2. Description of the Prior Art
Showers are well known in paper machines for cleaning the press felt in the wet end of the machine or for cleaning the fabric in the dryer section. These showers typically include an elongated pipe extending laterally across the width of the machine, and a series of nozzles direct a plurality of jets of water or water and air at the surface of the fabric or felt for dislodging and removing dirt from the felt or fabric. In U.S. Pat. No. 1,507,608, issued Sep. 9, 1924 to H. Kidd, a shower or spray pipe is illustrated having a series of spaced-apart nozzles for spraying water onto the felt or meshed surface of a drum, and the pipe is oscillated so that the nozzles go back and forth to cover the entire width of the felt being conditioned.
U.S. Pat. No. 3,279,976, issued Oct. 18, 1966 to C. E. Eagle et al, accomplishes a similar effect by mounting a plurality of stationary pipes with the nozzles staggered, so that the complete width of the felt or fabric is covered by the nozzles. Solenoid valves are provided at the end of each pipe, and a timer connected to the solenoid valves controls the feed of cleaning solution from a header to each pipe in order to provide intermittent spraying but full width coverage.
The recovery of used water or cleaning solutions carrying the particles washed away from the felt or fabric create a further problem in that the water should be recirculated in order to reduce pollution, and thus the recycling of such water poses an expense directly proportional to the volume of water to be treated.
It is an aim of the present invention to provide an improved shower for cleaning or otherwise conditioning a felt or fabric on a paper making machine while reducing the volume of water required to condition the fabric or felt compared to prior art showers.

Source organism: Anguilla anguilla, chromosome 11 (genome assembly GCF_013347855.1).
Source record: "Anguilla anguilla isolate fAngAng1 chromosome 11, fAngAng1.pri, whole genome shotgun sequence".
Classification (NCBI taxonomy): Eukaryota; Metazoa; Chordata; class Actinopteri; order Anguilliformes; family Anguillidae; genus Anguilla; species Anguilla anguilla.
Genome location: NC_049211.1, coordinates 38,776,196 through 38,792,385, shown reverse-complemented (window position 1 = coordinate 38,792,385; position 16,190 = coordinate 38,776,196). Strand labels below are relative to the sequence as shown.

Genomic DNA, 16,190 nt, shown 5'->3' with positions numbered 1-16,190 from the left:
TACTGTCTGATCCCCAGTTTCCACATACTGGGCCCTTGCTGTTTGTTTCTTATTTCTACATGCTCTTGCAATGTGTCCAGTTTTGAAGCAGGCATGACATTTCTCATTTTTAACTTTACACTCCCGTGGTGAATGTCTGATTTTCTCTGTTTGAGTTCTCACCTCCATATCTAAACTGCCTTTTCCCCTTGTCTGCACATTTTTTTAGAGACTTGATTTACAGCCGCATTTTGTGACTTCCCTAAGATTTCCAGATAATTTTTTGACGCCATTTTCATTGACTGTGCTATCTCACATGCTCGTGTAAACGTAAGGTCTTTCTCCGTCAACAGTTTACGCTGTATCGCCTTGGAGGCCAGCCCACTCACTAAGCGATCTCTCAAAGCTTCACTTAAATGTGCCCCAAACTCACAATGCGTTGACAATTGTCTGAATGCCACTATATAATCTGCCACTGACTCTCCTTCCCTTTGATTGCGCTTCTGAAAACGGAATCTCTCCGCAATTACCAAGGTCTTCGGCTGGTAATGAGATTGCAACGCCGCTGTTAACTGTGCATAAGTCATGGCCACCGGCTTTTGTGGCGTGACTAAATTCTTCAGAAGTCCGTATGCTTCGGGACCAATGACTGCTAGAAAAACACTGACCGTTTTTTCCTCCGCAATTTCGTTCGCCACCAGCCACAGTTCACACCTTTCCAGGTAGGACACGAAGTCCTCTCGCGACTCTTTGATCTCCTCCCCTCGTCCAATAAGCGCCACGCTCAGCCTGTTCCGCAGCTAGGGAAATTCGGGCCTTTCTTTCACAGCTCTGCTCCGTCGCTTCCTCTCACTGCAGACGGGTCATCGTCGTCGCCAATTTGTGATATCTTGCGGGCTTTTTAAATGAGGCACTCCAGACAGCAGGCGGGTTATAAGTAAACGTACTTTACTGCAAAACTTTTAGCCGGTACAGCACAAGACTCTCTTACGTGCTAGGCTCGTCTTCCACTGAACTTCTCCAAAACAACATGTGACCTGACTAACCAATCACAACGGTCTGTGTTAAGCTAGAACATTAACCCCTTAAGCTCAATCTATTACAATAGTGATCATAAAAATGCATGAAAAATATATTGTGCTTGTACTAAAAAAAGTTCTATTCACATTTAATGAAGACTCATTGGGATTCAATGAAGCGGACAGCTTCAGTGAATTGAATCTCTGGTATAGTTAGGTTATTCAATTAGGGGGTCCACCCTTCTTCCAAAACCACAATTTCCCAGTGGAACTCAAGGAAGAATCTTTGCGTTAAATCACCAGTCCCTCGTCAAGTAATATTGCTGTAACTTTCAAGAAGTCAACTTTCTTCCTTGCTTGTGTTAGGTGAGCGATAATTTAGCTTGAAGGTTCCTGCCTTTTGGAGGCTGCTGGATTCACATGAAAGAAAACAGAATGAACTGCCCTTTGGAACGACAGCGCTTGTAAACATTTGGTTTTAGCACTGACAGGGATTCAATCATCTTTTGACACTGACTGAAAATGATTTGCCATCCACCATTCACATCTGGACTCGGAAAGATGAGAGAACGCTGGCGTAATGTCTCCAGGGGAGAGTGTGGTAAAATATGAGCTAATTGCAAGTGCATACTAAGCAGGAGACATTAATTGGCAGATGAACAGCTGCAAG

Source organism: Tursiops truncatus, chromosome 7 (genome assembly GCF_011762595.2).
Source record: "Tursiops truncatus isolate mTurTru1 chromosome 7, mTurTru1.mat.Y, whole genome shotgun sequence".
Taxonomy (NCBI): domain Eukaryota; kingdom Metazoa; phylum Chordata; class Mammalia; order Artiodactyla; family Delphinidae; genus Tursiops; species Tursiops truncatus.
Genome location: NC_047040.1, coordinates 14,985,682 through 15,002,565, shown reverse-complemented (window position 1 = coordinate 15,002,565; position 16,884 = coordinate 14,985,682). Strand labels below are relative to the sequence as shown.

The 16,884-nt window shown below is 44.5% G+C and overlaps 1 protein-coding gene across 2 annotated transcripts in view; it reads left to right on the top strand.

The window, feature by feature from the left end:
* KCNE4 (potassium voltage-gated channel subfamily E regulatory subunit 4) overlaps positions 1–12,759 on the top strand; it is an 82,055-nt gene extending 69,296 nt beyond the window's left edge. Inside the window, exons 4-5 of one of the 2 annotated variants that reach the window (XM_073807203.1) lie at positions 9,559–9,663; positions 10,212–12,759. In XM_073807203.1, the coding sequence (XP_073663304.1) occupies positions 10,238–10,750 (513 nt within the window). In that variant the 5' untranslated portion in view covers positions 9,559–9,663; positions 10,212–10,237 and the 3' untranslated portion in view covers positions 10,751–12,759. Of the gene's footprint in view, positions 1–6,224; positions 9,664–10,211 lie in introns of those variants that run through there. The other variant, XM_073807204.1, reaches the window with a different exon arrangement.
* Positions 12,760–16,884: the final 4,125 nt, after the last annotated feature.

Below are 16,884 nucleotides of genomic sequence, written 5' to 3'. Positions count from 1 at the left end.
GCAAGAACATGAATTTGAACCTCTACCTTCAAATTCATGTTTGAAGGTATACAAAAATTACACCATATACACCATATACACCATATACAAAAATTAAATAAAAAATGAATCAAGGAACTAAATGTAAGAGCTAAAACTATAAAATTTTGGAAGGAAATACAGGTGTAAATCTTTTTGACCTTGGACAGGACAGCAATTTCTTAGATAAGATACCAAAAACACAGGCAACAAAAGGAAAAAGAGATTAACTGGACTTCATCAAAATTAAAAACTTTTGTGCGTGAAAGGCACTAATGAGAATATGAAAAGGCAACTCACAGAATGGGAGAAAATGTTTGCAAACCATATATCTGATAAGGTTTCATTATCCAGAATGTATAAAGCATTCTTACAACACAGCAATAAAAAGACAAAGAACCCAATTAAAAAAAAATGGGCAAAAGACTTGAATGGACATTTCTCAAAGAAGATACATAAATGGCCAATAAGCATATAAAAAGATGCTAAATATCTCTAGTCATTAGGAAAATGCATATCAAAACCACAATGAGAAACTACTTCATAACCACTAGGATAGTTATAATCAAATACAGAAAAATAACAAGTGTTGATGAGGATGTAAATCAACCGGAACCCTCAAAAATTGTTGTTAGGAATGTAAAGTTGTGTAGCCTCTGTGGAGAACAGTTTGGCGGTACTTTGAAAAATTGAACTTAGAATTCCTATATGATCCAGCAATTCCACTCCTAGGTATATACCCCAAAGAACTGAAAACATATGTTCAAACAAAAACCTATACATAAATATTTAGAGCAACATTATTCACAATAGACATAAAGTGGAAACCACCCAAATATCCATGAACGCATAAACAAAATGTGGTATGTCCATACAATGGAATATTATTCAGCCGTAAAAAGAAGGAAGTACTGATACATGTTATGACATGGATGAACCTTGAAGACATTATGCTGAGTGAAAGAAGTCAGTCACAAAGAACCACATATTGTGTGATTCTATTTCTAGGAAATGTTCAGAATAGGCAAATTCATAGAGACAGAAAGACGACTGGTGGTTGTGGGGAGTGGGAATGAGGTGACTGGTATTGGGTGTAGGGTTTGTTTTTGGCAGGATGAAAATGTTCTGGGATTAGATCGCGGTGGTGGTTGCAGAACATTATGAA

It is a further aim of the present invention to provide an improved shower in which any combination of individual nozzles can be activated in order to clean streaks which might develop in certain longitudinal zones of the felt or fabric.
A construction in accordance with the present invention comprises a shower including at least a conduit and an elongated rigid conduit support means having an axis extending laterally of the direction of the conveyor means to be conditioned and for the width of the conveyor means to be conditioned, a plurality of nozzles spaced apart along the conduit support means and directed at the conveyor to be conditioned, each nozzle including a valve for controlling the supply of conditioning fluid from the conduit through the nozzle, and control means for individually controlling each valve to selectively operate the individual nozzles in order to selectively spray conditioning fluid on selected longitudinal zones of the conveyor.
In a more specific embodiment of the present invention, each valve is a solenoid valve which can be remotely controlled by the control means.
In a still more specific embodiment, oscillation means are associated with the rigid conduit support means for oscillating the conduit support means linearly in its axis so that the nozzles will move to span the distance between adjacent nozzles.